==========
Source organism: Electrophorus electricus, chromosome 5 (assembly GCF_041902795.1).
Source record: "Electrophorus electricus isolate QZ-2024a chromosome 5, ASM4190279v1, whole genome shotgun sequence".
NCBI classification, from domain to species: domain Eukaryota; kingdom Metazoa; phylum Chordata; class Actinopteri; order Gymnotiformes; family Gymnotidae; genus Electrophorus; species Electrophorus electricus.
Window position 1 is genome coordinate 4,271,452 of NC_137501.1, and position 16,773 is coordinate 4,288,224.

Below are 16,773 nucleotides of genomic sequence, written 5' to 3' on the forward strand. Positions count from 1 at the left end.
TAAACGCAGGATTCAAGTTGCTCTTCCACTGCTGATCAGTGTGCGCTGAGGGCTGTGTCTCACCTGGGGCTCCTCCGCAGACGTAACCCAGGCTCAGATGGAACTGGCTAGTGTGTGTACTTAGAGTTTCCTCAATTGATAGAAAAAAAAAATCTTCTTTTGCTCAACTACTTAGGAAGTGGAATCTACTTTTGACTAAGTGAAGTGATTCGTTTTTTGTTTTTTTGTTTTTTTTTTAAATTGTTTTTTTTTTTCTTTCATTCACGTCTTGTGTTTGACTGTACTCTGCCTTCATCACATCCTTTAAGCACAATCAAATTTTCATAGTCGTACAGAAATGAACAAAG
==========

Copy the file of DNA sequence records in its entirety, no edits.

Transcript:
Source organism: Electrophorus electricus, chromosome 5 (assembly GCF_041902795.1).
Source record: "Electrophorus electricus isolate QZ-2024a chromosome 5, ASM4190279v1, whole genome shotgun sequence".
NCBI classification, from domain to species: domain Eukaryota; kingdom Metazoa; phylum Chordata; class Actinopteri; order Gymnotiformes; family Gymnotidae; genus Electrophorus; species Electrophorus electricus.
Window position 1 is genome coordinate 4,271,452 of NC_137501.1, and position 16,773 is coordinate 4,288,224.

Below are 16,773 nucleotides of genomic sequence, written 5' to 3' on the forward strand. Positions count from 1 at the left end.
TAAACGCAGGATTCAAGTTGCTCTTCCACTGCTGATCAGTGTGCGCTGAGGGCTGTGTCTCACCTGGGGCTCCTCCGCAGACGTAACCCAGGCTCAGATGGAACTGGCTAGTGTGTGTACTTAGAGTTTCCTCAATTGATAGAAAAAAAAAATCTTCTTTTGCTCAACTACTTAGGAAGTGGAATCTACTTTTGACTAAGTGAAGTGATTCGTTTTTTGTTTTTTTGTTTTTTTTTTAAATTGTTTTTTTTTTTCTTTCATTCACGTCTTGTGTTTGACTGTACTCTGCCTTCATCACATCCTTTAAGCACAATCAAATTTTCATAGTCGTACAGAAATGAACAAAG